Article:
Is addiction an emotional crutch?

Drinking and smoking is an emotional crutch but an expensive one. There are other options.

I have a close friend who uses cigarettes and alcohol to wind down at night. She doesn’t partake during the day, eats well, exercises and has a great job. Her sister told me she uses her habits as an emotional crutch instead of dealing with issues in her life. What’s your take on her behaviour?

You thought your friend was really together. During the day, she is a model of industry and moderation. You’re shocked to learn that she has emotional problems and that she hides them so well.

You, like her, will also have emotional challenges. In fact, we all have our problems. It is simply a consequence of being alive on the planet. It’s no secret, stress is a given.

Stress and addiction

Stress comes from wanting to make the ‘right’ decision. Every single thing we do requires a decision. And every decision presents a range of choices. Of course, we run on automatic a lot of the time, making the same decisions we’ve always made. But that is no guarantee of success. The programming we absorbed from our parents and teachers, the source of many automatic decisions, might not always serve us.

It is natural to be concerned about our decisions. We interact with the world through our decisions. Decisions create consequences. Some of these consequences are unintended and disturbing. We want to control our life. When we fail, and we will some of the time, we become self-critical. Then we worry. We lose confidence. Deep down, we know we will create unexpected consequences again so a sense of dread lurks just beneath the surface.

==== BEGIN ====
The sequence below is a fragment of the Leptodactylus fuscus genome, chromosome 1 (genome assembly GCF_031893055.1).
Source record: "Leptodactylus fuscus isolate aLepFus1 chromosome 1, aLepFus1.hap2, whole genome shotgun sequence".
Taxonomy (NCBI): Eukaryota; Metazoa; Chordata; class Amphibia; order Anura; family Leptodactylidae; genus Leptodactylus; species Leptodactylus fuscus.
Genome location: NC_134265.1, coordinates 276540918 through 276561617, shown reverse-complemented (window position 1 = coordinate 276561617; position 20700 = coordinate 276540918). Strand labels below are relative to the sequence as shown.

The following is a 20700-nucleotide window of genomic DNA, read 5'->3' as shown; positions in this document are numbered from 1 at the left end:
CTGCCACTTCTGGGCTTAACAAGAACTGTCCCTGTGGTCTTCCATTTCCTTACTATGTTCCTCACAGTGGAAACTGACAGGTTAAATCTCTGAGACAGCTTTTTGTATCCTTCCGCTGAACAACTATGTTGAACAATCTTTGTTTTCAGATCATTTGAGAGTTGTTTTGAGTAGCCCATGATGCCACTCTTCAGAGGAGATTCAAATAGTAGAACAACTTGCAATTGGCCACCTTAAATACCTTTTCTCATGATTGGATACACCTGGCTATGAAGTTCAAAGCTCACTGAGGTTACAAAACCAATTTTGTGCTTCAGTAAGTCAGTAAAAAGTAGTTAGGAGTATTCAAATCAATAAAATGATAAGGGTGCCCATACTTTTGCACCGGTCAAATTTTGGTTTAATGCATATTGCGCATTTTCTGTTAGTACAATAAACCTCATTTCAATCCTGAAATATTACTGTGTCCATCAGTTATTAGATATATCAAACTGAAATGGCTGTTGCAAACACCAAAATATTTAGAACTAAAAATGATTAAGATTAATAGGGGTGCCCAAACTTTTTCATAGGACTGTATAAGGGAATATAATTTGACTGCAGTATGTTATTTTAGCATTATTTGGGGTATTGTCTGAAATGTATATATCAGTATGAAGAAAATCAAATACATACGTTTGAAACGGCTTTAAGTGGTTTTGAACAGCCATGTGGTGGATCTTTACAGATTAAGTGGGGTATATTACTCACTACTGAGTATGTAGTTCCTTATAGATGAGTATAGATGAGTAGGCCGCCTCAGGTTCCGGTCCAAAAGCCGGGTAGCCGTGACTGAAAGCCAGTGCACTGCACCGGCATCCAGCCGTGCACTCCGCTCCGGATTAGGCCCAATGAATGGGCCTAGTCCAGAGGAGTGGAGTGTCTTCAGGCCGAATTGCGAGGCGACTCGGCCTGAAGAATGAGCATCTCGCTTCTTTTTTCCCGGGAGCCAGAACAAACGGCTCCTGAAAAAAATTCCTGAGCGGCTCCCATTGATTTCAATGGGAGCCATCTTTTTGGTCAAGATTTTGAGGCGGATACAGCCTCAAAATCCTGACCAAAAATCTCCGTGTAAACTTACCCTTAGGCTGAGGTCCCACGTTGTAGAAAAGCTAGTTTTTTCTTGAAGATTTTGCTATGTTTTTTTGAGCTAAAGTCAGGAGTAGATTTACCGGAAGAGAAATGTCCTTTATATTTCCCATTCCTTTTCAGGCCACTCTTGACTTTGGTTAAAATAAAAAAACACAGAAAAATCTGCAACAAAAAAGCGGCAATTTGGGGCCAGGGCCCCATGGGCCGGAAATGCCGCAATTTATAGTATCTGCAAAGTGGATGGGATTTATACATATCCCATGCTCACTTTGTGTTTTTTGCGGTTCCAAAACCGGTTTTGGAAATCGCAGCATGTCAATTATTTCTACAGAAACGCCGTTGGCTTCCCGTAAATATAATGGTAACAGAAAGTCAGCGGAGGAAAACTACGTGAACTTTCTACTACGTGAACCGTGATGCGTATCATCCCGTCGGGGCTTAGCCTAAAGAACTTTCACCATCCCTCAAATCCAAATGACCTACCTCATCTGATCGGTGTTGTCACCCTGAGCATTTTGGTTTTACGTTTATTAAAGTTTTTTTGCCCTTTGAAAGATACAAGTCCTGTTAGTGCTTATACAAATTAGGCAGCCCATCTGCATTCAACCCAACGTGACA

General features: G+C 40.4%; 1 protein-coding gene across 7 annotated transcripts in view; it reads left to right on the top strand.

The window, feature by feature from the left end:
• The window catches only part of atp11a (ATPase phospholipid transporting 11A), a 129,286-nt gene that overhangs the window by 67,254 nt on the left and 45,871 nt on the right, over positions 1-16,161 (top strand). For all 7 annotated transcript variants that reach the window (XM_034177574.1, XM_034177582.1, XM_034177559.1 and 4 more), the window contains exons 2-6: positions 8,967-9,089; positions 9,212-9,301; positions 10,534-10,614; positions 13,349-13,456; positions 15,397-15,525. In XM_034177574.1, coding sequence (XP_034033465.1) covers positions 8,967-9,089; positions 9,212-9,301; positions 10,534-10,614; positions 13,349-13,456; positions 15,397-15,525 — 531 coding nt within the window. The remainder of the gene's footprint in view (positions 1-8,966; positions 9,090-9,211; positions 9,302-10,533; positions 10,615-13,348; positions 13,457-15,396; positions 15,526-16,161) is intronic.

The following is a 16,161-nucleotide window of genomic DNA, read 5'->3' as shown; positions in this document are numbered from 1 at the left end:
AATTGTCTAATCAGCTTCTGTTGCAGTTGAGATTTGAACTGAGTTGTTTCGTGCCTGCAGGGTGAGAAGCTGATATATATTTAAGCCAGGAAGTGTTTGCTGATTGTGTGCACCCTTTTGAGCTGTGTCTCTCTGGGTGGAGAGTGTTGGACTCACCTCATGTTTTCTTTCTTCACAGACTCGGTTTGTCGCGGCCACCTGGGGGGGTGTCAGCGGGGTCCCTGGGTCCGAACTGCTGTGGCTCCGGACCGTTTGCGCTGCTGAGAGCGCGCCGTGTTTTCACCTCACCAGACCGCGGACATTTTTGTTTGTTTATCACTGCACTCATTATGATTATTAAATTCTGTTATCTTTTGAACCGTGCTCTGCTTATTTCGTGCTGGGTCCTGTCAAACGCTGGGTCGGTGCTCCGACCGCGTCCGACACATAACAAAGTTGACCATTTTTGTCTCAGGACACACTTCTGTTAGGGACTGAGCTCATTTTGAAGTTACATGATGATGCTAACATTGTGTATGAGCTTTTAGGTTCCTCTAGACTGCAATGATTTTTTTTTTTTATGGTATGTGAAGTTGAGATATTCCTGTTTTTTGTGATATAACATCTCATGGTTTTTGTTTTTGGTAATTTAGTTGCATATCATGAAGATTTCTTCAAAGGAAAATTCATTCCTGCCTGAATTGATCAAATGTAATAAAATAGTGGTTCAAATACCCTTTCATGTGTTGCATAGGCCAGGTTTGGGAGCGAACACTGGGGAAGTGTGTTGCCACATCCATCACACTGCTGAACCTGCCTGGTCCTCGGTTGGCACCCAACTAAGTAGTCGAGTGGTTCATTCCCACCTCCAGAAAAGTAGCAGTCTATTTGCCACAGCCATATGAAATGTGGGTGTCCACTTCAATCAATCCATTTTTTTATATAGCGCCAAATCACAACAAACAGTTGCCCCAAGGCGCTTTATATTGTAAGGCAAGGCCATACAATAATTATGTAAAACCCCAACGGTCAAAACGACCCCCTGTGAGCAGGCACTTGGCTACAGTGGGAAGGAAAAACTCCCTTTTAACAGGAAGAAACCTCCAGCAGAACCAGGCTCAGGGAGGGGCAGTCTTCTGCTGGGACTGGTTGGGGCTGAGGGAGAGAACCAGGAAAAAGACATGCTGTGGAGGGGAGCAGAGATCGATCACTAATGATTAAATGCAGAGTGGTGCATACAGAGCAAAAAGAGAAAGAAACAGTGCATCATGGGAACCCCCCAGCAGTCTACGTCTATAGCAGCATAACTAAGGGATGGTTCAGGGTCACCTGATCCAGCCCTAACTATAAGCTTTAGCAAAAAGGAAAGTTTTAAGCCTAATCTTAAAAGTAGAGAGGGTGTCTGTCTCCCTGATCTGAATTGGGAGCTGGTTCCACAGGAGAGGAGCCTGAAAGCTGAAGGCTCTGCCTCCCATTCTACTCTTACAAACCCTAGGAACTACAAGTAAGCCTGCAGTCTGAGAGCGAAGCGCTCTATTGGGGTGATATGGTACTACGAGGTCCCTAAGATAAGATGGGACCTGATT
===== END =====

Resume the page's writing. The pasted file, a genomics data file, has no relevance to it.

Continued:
Your friend is caught up in this impossible quest of trying to control her world and failing. The more she strives to make things right, the greater her stress.

So every morning she puts on a cheerful face – her mask. Wearing this mask takes effort. It tires her out mentally, emotionally and physically. When we suppress our emotions and put on a smile, we tighten up our muscles. At the end of the day, your friend wants to relax. But if she allows herself to relax too much, the underlying tension will surface. She fears that. She uses cigarettes and alcohol to medicate her feelings of dread and relax her body.

This is no criticism of your friend. She is only trying to make her way in a difficult world. If she continues on this path, she runs the risk of serious health problems or an emotional crisis in the longer term.

Any such calamity will create an opportunity for your friend, the opportunity for more self-awareness and more choices. She might chose to face her fears and work towards gaining freedom from her emotional crutches.

To be truly free she would need to see that each of her past decisions, including her use of addictive substances, was the best choice she could make at the time. After all, is only with hindsight that we think we’d be better served with a different decision.

Forgiving ourselves for past ‘mistakes’ allows us to move forward, fully aware of our continuing imperfection. Once we accept ourselves as we truly are, we have no need to try to control everything.